Anas poecilorhyncha, Forst.
959. :- Jerdon's Birds of India, Vol. II, p. 799 ; Butler, Guzerat; Stray Feathers, Vol. IV, p. 29; Deccan, Stray Feathers, Vol. IX, p. 437; Murray's Vertebrate Zoology of Sind, p. 292; Game Birds of India, Vol. III, p. 165; Swinhoe and Barnes, Central India; Ibis, 1885, p. 137.
THE GREY or SPOT-BILLED DUCK.
Length, 22 to 25.9 ; expanse, 32.5 to 38.5 ; wing, 9.2 to 11.2; tail, 4.9 to 5.8 ; tarsus, 17 to 1.93 ; bill from gape, 2.3 to 2.75 ; weight, 1 14/16 to 3 1/4 lbs.
Bill black, red at base, yellow at tip ; irides brown ; legs and feet coral to vermilion-red, in young birds inclining to orange. Top of the head and nape dark sepia-brown, with some pale brown edgings; a dark brown line from the upper mandible through the eye ending in a point; supercilium, whole face, and neck dingy fulvous with small brown streaks, enlarging on the lower neck; upper plumage, including the lesser and median wing-coverts and scapulars, hair-brown; greater-coverts white, edged with deep black ; primaries brown ; secondaries, forming a conspicuous speculum, glossy green, with a black tip, narrowly edged with white on the innermost feathers ; tertiaries white externally (forming a continuous line with the white coverts), hair-brown internally; lower back and rump black; tail deep brown ; beneath, from the breast, pale earthy or dingy-white, with numerous brown spots, increasing in size on the abdomen and flanks ; vent and under tail-coverts deep blackish-brown.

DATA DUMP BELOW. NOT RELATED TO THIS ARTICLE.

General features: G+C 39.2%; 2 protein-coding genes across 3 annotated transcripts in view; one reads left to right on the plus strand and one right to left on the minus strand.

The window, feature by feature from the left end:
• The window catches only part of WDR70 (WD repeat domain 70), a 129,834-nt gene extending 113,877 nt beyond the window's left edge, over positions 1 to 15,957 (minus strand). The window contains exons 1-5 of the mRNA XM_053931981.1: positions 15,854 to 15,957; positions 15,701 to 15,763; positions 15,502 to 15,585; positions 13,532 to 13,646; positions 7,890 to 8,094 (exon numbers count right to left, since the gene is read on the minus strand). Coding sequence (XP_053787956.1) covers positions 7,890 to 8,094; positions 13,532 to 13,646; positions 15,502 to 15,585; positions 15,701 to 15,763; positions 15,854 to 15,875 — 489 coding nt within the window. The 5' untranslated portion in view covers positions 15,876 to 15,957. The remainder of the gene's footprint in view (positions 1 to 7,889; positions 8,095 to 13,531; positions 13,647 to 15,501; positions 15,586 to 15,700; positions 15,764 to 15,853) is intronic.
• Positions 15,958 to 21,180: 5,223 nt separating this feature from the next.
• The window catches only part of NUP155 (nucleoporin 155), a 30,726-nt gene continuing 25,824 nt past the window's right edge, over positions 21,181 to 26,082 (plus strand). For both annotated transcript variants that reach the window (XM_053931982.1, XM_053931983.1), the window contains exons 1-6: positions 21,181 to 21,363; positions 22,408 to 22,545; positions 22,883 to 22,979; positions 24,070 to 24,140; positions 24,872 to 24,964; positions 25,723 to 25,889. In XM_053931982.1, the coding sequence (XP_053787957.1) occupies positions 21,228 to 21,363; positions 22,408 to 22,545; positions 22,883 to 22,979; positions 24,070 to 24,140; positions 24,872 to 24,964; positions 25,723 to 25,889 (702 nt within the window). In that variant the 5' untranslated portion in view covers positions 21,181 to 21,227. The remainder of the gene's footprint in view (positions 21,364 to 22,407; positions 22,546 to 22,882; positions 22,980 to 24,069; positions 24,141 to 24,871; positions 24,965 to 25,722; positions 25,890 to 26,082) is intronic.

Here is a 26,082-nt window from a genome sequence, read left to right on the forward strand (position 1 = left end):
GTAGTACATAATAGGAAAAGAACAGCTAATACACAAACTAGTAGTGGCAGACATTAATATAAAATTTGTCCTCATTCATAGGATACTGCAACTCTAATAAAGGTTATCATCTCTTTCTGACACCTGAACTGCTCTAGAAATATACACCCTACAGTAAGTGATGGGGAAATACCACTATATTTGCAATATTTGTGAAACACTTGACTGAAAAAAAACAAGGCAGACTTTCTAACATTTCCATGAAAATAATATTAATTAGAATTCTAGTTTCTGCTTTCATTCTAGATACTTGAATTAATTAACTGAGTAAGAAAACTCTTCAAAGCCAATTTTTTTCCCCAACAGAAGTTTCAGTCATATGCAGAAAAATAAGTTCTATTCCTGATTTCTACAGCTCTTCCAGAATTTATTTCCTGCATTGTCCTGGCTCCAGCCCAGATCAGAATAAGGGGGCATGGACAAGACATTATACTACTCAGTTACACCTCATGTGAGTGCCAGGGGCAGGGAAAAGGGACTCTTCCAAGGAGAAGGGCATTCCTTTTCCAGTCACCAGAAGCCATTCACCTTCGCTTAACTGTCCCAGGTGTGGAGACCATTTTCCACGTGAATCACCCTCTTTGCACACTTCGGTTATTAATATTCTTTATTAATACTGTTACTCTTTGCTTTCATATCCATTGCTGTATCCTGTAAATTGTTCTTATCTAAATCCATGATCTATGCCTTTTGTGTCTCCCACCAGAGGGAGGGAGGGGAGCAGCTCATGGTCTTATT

The Grey Duck is a more or less tolerably common permanent resident throughout the district. It is a very good eating bird, almost when in good condition rivalling the Mallard in flavor and delicacy. It breeds towards the close of the rains, making a nest amongst sedges and rushes. The eggs, six or seven in number, are broad ovals, white or greyish-white in color, measuring 2.16 inches in length by about 1.71 in breadth.